When it was his time to jump off I was left sat next to the man who had been sat on the other side of him and had been eyeing me warily for the entire duration of the journey. From the way he had been looking at me I had thought he was suspicious of me and not keen on me even being there. But that wasn’t the case at all. A few moments later he started gesturing out of the window, pointing at sights he thought that I should take photos of. He pointed out temples, schools, cafes and other interesting little pockets of daily life going on all around us. He could speak no English and my Burmese was pretty much restricted to “Mingalar Ba” (meaning Hello in Burmese) but we sat there quite happily for a good 15 minutes, communicating through hand gestures and smiles.
After that I sat a while watching people and villages speeding past. The train would be quiet one minute and then utter chaos the next. I was often struck by the poverty outside the window. Although, poverty is evident in parts of the city itself, out in the suburbs it was on a completely different level with entire communities of people sleeping under simple tarpaulins strung between trees. It was a stark reminder of how lucky I am to have had the opportunity to travel so extensively.
A bit further along the track we stopped at a busy market town and within seconds the carriage was full. People were piling in through the doors with sacks full of vegetables and plants. A group of women squeezed themselves into the spaces all around me, making themselves comfortable before pulling out huge bundles of some type of green plant. I watched fascinated as they sat pulling leaves (or were they thorns? I can’t quite remember) from the stems of the plants before tying them together in a small bundle and placing them into another sack on the floor beside them.
The man opposite me was able to speak a bit of English and explained that they were preparing the plants for resale. Sensing my curiosity, the woman sat next to me handed me a bunch, putting it underneath my nose for me to smell. I still have no idea what that plant was but it certainly must be popular over there because there were crowds of people around me all going through the same exercise.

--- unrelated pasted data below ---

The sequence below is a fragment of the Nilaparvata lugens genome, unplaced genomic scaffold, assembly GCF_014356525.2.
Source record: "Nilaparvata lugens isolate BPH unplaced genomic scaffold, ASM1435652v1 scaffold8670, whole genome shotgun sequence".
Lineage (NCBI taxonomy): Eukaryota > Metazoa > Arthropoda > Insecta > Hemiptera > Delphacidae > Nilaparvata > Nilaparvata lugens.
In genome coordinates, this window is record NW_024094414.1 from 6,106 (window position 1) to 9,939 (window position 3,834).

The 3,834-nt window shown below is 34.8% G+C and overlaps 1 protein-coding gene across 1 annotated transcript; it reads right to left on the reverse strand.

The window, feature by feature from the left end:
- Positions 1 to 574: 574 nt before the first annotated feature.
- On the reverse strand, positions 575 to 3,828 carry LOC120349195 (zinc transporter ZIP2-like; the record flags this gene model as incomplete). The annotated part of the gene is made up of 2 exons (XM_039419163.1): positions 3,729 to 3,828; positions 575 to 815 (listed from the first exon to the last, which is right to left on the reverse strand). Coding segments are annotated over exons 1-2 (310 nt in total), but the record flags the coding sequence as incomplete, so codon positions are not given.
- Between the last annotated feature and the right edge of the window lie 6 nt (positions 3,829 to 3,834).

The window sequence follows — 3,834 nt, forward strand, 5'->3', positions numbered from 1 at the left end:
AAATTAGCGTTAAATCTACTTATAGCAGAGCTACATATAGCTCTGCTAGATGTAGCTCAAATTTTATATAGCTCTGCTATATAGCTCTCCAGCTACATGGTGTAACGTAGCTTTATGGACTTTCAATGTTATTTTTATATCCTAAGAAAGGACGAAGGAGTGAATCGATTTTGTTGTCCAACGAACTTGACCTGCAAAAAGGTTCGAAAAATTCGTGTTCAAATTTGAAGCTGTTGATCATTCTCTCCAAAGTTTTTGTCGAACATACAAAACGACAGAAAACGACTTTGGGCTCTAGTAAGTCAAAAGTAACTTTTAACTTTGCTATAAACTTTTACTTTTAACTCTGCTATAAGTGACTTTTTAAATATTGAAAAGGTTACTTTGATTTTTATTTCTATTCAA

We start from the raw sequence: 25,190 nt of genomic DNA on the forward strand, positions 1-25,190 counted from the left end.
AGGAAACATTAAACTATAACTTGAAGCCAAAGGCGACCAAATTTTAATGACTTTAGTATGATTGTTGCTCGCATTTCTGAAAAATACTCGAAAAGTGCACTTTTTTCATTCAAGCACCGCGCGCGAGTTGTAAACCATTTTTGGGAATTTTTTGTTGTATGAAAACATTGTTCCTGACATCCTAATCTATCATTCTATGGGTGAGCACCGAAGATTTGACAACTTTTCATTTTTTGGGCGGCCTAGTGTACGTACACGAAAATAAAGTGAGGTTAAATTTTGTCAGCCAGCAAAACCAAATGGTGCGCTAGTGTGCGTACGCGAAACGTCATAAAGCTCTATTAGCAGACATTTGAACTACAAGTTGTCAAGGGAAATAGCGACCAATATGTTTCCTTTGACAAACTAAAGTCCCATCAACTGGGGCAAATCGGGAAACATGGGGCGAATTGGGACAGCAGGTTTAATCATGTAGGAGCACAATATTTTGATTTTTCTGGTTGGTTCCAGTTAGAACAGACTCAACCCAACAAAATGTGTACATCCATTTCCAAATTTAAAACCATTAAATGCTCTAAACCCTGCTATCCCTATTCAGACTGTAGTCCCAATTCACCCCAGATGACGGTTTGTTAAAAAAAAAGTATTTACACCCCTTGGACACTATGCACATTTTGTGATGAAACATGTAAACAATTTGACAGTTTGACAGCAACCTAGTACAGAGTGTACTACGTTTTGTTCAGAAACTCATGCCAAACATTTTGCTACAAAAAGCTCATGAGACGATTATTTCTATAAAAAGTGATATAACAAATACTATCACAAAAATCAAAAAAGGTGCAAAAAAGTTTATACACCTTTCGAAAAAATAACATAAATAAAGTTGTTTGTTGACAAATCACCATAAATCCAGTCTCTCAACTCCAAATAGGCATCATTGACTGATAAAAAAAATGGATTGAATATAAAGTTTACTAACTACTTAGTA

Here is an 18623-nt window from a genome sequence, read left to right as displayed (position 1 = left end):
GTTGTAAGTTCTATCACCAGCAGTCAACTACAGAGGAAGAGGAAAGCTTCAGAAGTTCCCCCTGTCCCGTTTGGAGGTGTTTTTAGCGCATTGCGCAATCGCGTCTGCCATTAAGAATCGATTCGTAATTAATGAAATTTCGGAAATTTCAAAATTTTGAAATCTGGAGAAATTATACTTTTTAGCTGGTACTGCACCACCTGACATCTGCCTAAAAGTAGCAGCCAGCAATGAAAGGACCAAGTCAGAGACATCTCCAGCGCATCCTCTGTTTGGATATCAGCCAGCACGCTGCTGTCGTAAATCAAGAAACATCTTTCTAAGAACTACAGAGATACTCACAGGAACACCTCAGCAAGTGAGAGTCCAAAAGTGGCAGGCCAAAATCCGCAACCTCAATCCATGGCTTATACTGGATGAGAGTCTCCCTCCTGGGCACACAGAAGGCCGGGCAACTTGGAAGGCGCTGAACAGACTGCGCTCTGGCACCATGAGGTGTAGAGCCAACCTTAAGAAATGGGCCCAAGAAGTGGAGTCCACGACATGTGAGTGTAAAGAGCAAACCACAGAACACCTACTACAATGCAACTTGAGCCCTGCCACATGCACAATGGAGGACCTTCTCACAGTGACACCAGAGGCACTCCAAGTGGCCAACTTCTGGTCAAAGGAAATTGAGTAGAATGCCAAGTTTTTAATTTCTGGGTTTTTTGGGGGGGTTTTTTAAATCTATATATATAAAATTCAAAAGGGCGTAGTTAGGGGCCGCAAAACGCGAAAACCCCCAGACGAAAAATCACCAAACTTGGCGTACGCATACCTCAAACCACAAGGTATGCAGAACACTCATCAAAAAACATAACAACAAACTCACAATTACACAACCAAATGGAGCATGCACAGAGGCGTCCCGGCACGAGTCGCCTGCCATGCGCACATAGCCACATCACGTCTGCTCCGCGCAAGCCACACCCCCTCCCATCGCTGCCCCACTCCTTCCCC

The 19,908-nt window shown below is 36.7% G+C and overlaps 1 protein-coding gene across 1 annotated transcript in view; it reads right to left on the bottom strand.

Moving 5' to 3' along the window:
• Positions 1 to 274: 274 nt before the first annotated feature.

Whilst all of this was going on around us, there was one woman sat on the opposite side of the train a little way down the carriage. She sat there quietly and gracefully, in a beautiful dress, every now and then glancing over and watching me with curiosity. This went on for a good 30 minutes until it was her time to leave. She stood up, looked over one final time and unexpectedly flashed me the biggest smile ever and waved goodbye. You would have been forgiven for thinking we were old friends. And that is why I love Myanmar.
I have no doubt that my experience on the Circle Line would have been very different had I not been alone. In fact, at one point towards the end of the journey I saw a group of Western tourists pacing up and down the carriage with huge cameras, taking photos of anything and everything but not stopping for even a moment to take in what was happening around them. One woman stuck her huge camera into the face of one of the locals who was sat there minding her own business. I cringed when I saw that, taken aback by her rudeness and the fact that she had not even requested permission to take such an intrusive picture.
Being the only foreigner in the whole carriage for the vast majority of the journey had meant that people felt comfortable approaching me. The locals in Myanmar are very interested in tourists – genuinely curious about where they are from and what made them want to visit their country. The friendliness of the Burmese is the thing that stuck with me most when I left the country and the memory of that train journey and the people I met still sticks with me even now.